Tim Luddy at Mother Jones says that Tim O'Brien's cover of Wicked George was their best selling cover. People are still calling for issues. Here's an example of illustration making everything happen in the real world. Making money for a magazine, which pays top dollar for art, supporting an artist and his family . . . while making good, true commentary about the world, creating images that will last forever in people's minds. Viva Tim. Viva PROFESSIONAL ILLUSTRATION.
This from Larry Robal. A calvalcade of Obama pumkins. Thanks Larry. Si se pueda
Yes, it’s the popular Ted Stevens, GOP Senate dean and soon to be doing big time in a lower house. Whether he wins or not next week he and any dreams of a GOP future in USpolitics will be neatly put away for a time. “An extremist rump”, or so speculates Robert S. Eshelman on the Mother Jones site:
“There's clearly a new political landscape forming in the U.S. That's what the polls are telling us. It's not just that the first major-party black candidate for President is leading by significant margins in the national polls; it's not just that North Dakota, a state George W. Bush won in 2004 by 64%, is believed to be "in play"; it's not just that Virginia which, like North Dakota, was last carried by a Democrat in the sweep year of 1964, is, according to the most recent Washington Post poll and others, in the Obama camp by at least 8 points, or that he's leading in a remarkable number of states Bush took in 2004, or even that Democratic Senate and House candidates are making a run of it in previously ridiculous places.
Consider, instead, three recent polls in the context of the Bush years. Obama and McCain are now in a "statistical dead heat" among born-again evangelicals, those Rovian foot soldiers of two successful Bush elections, according to a recent survey; and the same seems to be true in Sarah Palin's "real America," those rural and small town areas she's praised to the skies. According to a poll commissioned by the Center for Rural Strategies, in those areas which Bush won in 2004 by 53%-41%, Obama now holds a statistically insignificant one point lead. To complete this little trifecta, Gallup has just released a poll showing that Jews are now likely to vote for Obama by a more than 3 to 1 majority (74% to 22%).
If present projections come close to holding, this could prove to be a rare reconfiguring or turning-point election—as Wall Street expert Steve Fraser first suggested might be possible at TomDispatch way back in February 2007. If so, the Republican Party, only recently besotted by dreams of a generational Pax Republicana, might find itself driven back into the deep South and deep West for who knows how long, "an extremist rump, reduced to a few stronghold states and obsessed with causes that seem not to matter to the general public."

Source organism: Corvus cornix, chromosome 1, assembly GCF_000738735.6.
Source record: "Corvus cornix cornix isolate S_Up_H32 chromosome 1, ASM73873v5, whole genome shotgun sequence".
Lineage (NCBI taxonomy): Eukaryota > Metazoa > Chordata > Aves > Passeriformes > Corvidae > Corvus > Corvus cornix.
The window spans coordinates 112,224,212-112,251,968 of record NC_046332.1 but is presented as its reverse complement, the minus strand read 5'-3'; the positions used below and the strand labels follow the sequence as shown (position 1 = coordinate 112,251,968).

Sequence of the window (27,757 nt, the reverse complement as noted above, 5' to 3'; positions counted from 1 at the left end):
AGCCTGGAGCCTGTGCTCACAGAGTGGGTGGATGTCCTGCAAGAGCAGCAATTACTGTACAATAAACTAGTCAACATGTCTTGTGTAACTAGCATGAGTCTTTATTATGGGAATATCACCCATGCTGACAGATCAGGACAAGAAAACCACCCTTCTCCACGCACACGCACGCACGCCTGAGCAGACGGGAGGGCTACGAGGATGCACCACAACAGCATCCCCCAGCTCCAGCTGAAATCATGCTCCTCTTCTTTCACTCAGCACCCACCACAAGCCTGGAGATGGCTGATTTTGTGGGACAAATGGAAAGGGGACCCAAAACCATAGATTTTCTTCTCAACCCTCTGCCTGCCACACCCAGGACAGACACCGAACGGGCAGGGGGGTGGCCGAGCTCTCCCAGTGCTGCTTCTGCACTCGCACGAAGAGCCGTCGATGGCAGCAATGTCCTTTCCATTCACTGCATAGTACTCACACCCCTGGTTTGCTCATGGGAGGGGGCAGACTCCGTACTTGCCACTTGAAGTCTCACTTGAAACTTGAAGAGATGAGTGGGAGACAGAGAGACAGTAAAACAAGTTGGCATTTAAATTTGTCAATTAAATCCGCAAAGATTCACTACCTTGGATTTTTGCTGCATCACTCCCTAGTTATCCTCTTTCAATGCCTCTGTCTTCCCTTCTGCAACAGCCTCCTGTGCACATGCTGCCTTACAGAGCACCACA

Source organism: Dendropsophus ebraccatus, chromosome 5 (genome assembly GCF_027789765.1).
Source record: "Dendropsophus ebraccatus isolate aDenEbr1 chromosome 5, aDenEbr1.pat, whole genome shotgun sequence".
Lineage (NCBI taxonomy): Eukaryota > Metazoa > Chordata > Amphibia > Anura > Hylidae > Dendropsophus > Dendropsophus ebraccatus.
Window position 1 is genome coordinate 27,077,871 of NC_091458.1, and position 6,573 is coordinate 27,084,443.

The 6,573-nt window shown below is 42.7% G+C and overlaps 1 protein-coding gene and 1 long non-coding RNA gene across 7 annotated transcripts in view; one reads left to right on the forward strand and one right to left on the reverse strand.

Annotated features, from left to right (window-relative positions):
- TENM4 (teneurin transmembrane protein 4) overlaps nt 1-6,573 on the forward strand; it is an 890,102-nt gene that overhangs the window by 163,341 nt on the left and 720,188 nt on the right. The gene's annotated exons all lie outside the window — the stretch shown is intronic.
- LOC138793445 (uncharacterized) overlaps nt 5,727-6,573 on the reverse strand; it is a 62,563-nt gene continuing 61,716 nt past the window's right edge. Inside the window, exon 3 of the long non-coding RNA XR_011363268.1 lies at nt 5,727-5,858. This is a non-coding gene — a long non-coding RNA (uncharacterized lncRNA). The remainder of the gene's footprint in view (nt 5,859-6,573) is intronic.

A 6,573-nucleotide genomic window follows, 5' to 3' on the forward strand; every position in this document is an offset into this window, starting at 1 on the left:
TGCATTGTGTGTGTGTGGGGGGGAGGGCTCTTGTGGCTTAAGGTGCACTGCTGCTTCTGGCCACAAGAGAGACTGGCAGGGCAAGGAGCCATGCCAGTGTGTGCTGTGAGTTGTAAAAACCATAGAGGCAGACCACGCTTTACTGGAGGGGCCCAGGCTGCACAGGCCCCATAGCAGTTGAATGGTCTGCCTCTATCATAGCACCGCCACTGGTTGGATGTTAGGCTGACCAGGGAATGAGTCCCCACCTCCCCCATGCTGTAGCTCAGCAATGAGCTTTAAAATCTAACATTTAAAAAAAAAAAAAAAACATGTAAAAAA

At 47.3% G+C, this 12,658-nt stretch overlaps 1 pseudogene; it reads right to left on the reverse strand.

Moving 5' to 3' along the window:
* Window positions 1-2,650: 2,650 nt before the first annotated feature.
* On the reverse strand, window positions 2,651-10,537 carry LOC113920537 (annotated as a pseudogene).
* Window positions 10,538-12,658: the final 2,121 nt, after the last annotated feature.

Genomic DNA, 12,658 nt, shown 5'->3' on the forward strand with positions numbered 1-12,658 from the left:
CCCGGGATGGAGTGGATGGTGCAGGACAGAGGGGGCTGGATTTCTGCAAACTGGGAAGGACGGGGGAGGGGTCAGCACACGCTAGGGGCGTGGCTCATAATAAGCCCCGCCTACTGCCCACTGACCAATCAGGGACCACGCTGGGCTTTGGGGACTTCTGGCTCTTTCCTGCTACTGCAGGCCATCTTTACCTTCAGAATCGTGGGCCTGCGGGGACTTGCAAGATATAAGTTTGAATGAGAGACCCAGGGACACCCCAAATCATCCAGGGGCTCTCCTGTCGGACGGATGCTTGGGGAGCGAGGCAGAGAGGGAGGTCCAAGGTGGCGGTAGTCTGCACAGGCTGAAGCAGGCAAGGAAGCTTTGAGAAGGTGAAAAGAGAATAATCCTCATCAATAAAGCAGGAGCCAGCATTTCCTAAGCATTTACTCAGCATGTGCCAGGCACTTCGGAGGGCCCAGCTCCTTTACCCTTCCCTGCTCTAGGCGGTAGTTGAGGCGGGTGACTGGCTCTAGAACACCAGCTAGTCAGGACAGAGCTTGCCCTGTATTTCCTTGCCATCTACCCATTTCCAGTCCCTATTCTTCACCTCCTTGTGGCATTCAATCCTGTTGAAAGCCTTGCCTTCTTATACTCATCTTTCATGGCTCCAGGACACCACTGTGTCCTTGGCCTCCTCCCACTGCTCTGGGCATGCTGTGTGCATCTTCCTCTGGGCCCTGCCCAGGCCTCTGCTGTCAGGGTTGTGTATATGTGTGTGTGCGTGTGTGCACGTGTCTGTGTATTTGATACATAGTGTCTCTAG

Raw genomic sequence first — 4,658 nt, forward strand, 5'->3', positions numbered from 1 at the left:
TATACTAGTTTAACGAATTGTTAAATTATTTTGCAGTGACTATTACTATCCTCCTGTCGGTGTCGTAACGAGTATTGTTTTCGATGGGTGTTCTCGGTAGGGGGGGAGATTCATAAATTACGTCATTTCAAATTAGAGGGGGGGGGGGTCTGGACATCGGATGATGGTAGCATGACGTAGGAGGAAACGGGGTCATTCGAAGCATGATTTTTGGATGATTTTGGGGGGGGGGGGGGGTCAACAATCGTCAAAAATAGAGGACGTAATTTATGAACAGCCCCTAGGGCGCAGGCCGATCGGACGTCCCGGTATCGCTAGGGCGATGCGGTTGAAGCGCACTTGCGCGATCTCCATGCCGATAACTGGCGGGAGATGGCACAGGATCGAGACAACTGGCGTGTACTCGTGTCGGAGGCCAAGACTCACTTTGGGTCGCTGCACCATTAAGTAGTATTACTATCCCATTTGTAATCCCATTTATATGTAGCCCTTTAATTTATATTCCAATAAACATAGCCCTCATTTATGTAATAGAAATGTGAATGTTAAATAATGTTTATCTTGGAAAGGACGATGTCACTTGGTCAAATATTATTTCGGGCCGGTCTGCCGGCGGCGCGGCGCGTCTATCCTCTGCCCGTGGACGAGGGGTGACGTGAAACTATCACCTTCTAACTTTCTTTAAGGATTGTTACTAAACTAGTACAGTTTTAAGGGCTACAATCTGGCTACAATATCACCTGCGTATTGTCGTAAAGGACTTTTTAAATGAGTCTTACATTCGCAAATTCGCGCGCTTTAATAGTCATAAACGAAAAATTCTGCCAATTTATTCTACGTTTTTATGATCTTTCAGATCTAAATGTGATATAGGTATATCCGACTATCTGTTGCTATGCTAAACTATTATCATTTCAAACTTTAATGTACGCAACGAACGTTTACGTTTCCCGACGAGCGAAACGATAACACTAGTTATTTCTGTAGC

It’s funny how ideas come to you. Last Weds. I was writing #44 under a picture of Obama (for another illustration) and the brain made the connection between the 44th president and Reggie Jackson! Out of the whole campaign October was by far Obama’s best month. MR. OCTOBER! On deck!! New Yorker this week.
Michele O-Bummer vs. Hurrican Katrina
Let’s face it. We know who the president is going to be. Let us all get hep and fast to who will be running the hate network starting not Nov. 5 . . . but now. Here’s one for starters. Michele Bachman, running in Minnesota, on the dying winds of the Gingrich storm of 14 years ago, is giving us the time of day in Red America. Here’s her now-celebrated performance on Hardball last week, calling for investigations of “Liberals” (who are feared above all by the fundamentalist right) and Katrina vanden Heuvel’s extremely sharp rejoinder. We need the bugs to get all the light we can shine on them and keep the public discourse for people with working frontal lobes.
SEND MICHELE A MESSAGE HERE
After all, the memory that will ring in John McCain’s ears during his upcoming long winter vacation may be the things he heard in his rallies from the kind of human beings his campaign attracted, and whose “passion” he was counting on. It feels like he pretty much got what he ordered. Skol, my friend.